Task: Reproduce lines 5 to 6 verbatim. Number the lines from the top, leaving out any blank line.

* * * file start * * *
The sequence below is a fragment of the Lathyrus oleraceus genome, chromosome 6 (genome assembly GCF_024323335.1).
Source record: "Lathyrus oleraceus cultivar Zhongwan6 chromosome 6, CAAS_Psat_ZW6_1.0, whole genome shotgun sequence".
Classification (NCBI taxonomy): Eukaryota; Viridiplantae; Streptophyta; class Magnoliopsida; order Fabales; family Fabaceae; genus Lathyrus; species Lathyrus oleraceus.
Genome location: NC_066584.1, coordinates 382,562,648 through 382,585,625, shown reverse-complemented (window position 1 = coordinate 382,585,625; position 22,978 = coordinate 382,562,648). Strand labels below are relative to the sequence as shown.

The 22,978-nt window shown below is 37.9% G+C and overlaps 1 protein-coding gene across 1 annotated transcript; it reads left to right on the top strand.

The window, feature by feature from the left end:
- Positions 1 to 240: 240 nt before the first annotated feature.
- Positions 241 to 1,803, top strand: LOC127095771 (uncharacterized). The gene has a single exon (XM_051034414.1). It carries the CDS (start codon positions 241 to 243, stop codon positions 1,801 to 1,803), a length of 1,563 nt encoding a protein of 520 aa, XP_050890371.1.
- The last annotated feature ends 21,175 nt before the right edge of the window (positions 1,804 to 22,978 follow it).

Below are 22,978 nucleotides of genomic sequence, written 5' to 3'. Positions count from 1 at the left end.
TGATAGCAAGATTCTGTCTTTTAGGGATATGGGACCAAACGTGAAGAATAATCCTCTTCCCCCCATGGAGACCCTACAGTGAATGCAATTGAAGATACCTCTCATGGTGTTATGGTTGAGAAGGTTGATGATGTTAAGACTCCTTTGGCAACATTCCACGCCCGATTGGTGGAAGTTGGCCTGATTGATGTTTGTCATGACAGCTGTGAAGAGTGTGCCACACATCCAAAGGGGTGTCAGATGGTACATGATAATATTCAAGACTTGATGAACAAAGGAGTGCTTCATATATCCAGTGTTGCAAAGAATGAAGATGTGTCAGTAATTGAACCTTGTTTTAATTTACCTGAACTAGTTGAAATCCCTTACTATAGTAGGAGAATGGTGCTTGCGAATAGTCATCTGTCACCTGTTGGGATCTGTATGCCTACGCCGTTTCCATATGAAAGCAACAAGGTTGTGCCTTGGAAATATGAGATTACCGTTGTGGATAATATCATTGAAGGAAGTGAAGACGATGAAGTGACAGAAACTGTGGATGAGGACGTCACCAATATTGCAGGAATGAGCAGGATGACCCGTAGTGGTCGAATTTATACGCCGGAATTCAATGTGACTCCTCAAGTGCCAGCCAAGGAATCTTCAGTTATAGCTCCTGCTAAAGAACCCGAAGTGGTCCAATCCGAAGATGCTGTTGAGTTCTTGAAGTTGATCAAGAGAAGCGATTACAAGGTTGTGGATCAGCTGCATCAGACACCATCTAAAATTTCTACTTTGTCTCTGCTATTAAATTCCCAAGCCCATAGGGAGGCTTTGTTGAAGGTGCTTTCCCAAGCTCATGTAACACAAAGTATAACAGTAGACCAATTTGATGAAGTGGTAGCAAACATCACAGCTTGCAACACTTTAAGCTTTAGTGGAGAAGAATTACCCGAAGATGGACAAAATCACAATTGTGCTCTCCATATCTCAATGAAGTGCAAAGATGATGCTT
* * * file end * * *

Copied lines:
The 22,978-nt window shown below is 37.9% G+C and overlaps 1 protein-coding gene across 1 annotated transcript; it reads left to right on the top strand.

The window, feature by feature from the left end: